Still an uphill battle for black women in the workplace

    Still an uphill battle for black women in the workplace

    A report produced by Business in the Community, back in August 2020, shone a light on an age old problem with some new data. Black employees are being held back in the workplace; and any fading misconception that lack of ambition is a prominent factor has been blown out of the water.

    The study, commissioned by the Prince of Wales’ Responsible Business Network, which has more than 750 member companies found that:

    • 74 per cent of black employees want to progress their careers compared to 42 per cent of white people
    • 33 per cent of black employees feel their ethnicity could be a barrier to their next opportunity for a job or promotion, compared to just 1 per cent of white workers

    The Network’s publication, Race at Work: the Black Voices Report, also highlighted a crippling lack of consistent data. In 2018 the Government promised to make it mandatory for all companies with over 250 employees to report on their ethnicity pay gap, but distractions (COVID and Brexit) seem to have diverted attention elsewhere.

    So what do the Business in the Community figures tell us?

    42 per cent of white people want progression. Of course that doesn’t mean that 58 per cent of white people totally lack ambition; that palpably isn’t true. We suspect the reality is that around 31 per cent more white people, than black, are relatively happy with their career progression; they’ve made it, they are well on their way or are simply happy with their lot.

    Okay; 26 per cent of black people don’t yearn for faster progression, some of who may be happy with their position too. But clearly the ethnicity work satisfaction gap of 32 per cent matches exactly the percentage of black employees who feel they will be disadvantaged (more than their white colleagues) when they next send their CV off with hope.

    The conclusion: around a third of black employees feel they are being held back.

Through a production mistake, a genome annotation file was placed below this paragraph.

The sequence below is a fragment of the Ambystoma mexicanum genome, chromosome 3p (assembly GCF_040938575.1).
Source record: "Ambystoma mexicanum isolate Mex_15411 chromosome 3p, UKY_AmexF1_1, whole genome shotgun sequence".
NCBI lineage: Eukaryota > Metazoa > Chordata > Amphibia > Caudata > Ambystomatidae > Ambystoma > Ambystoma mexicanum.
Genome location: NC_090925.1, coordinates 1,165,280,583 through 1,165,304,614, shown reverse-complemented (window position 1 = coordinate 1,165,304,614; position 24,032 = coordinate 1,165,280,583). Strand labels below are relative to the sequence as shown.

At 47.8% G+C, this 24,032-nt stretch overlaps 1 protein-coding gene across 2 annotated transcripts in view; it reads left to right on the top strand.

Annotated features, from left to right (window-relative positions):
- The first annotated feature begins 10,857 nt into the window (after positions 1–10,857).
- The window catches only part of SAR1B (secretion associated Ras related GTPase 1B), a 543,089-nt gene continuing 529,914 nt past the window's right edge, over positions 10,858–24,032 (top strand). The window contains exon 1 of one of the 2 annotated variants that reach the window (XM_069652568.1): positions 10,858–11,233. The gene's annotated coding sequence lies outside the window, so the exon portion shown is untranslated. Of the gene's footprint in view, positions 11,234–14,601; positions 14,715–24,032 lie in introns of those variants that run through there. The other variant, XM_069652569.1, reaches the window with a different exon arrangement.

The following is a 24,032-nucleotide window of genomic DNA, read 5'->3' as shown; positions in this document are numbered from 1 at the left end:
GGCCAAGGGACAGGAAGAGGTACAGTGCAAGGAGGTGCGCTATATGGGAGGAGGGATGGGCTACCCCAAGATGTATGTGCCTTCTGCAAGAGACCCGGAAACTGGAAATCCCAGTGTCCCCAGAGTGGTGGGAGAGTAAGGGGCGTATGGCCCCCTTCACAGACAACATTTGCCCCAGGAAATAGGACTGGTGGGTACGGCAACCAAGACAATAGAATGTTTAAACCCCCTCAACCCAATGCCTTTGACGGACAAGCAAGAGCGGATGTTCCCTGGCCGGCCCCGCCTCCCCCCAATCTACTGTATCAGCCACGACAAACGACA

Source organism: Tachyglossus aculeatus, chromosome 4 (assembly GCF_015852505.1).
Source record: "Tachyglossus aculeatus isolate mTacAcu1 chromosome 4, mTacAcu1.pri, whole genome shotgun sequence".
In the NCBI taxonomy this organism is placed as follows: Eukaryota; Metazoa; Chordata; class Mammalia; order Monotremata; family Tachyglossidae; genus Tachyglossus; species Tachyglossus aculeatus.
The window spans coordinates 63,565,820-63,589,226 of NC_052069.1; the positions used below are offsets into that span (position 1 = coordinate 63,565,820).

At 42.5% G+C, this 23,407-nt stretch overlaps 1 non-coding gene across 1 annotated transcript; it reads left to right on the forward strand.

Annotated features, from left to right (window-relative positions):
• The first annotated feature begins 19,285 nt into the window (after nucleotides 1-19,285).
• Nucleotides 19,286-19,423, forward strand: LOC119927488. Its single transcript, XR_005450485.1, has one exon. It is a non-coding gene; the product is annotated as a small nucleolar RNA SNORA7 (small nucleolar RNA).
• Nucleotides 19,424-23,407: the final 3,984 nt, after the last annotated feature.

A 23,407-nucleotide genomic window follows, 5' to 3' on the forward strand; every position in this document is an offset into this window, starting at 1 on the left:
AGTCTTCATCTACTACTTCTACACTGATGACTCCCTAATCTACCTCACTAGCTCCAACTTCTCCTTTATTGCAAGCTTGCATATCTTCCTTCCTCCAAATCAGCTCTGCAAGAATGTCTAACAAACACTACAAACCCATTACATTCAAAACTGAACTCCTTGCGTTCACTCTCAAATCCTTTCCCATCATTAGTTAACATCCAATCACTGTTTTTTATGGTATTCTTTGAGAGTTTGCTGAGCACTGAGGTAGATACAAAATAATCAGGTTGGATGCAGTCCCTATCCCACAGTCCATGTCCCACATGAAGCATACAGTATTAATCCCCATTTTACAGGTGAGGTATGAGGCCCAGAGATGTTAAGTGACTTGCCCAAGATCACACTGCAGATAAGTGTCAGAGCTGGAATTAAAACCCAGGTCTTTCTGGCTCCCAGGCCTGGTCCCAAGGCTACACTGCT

And for women the problem is amplified. Compared with colleagues of other ethnicities black women have suffered in the workplace through lack of promotion, less interaction with senior management and so, logically, black women are vastly under-represented in board and leadership situations.

    Unconscious bias plays a part, and many managers may be unwittingly missing out on opportunities for their team, as well as the woman who is overlooked.

    This is crucial not just for the women who face these barriers; it matters for all of us. Not only is the situation just plainly wrong, it is holding back companies, boards, public sector leadership teams and housing associations…as well as the women. Extensive research tells us that more diverse boards and organisations perform better than the less inclusive, particularly in terms of morale and staff retention and, as any HR executive will know, it costs five times as much to recruit and train a new employee as it does to keep the existing member of staff trained and happy.

    And ambitious staff who can see a career path opening up in front of them tend to be happy.

    HDN’s Board Diversity Programme seeks to redress the balance by helping organisations to identify train and ultimately welcome high quality candidates from all races and ethnicities.

    Get in touch if you think we can help you to balance your leadership teams, by making the most of every talent and skill at your disposal.

Request a call back

Phone Icon

Would you like to speak to one of our advisors over phone?

Just Submit your details and we will be in touch shortly. You can also email us if you would prefer.

I would like to discuss:

Fields marked with an * are required